LONDON Britains leading black church leaders have released a joint statement rebuking a BBC documentary, saying that the program portrayed inaccurate stereotypical attitudes towards children among black Christians.
A BBC2 documentary, entitled Witch Child, was screened on Apr. 4 and followed Dr Richard Hoskins, a specialist in African religions.
During the program the practice of exorcism was filmed in the Congo in graphic detail, and it was alleged that young children in Britain are abused and even killed by their parents or relatives with the belief that they have been possessed by evil spirits.
Bishop Dr Joe Aldred, the chair of the Council of Black-led Churches in Birmingham and the secretary of Minority Ethnic Christian Affairs (MECA), which is part of Churches Together in England, said, We are aware that some cases of child abuse have come to light in the UK, which the police are investigating with our full cooperation. But to imply, as this broadcast seemed to do, that abuse of children is widespread amongst black Christians in the UK is misleading and very unhelpful.
The failure of the documentary to make the distinction between legitimate and acceptable practices of faith within the Church as opposed to occult and harmful cultural practices means the Church was again misrepresented, he added.
The chief executive officer of the African and Caribbean Evangelical Alliance, the Rev Katei Kirby, also said, As leaders of Churches and agencies we operate on the understanding that children are Gods heritage to us. Richard Hoskins rightly concludes his program with a challenge to the Church to address unacceptable practices such as the cases his program uncovered.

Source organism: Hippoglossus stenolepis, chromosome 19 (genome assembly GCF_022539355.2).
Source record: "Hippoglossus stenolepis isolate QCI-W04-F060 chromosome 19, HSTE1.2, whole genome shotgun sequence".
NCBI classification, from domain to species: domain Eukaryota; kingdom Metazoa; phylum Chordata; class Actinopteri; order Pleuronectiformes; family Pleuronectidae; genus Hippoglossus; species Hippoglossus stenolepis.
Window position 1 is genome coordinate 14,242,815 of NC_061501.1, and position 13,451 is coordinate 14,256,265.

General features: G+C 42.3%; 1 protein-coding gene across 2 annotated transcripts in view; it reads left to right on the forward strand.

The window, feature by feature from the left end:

That challenge, he added, must be to all churches in all communities, and indeed all faith-based organizations impacting on the lifestyle and development of children.
Evangelical organizations we represent and other organizations are continuing to show their commitment to the welfare and safety of children by accessing relevant training and support, and by working closely with local government agencies and the police, both as good practice and to address issues that come to light in their communities, Kirby concluded.
An extensive alliance of organizations has now come forward to affirm that they do not condone harm to children, and in particular do not believe that the contents of the program are typical of Churches in Britain and Ireland.
The organizations commented in a joint statement: We call upon anyone who harms children for any reason to desist from doing so, and we strongly advise that anyone who is aware of any child being harmed to report it to the police, social services or childrens agencies such as the NSPCC and CCPAS.
The organizations represented in the joint-statement include:
African and Caribbean Evangelical Alliance, Alliance of Asian Christians, Apostolic Congress of Great Britain, Association of Black Clergy, Baptist Racial Justice, Calvary Church of God in Christ, Catholic Association for Racial Justice, Cherubim and Seraphim Church, Church of God of Prophecy, Churches Commission for Racial Justice, Congolese Pastorship, Coptic Orthodox Church, Committee for Minority Ethnic Anglican Concerns, Council of African and Afro-Caribbean Churches, Evangelical Alliance, Freedoms Ark/Peace Alliance, Glory House, International Ministerial Council of Great Britain, Joint Council for Anglo-Caribbean Churches, Methodist Church Committee for Racial Justice, Minority Ethnic Christian Affairs, New Testament Assembly, New Testament Church of God, New Wine, Redeemed Christian Church of God, Ruach Ministries, Seventh Day Adventist Church, Street Pastors, Transatlantic and Pacific Alliance of Churches, United Reformed Church Racial Justice and Multicultural Ministry, Wesleyan Holiness Church.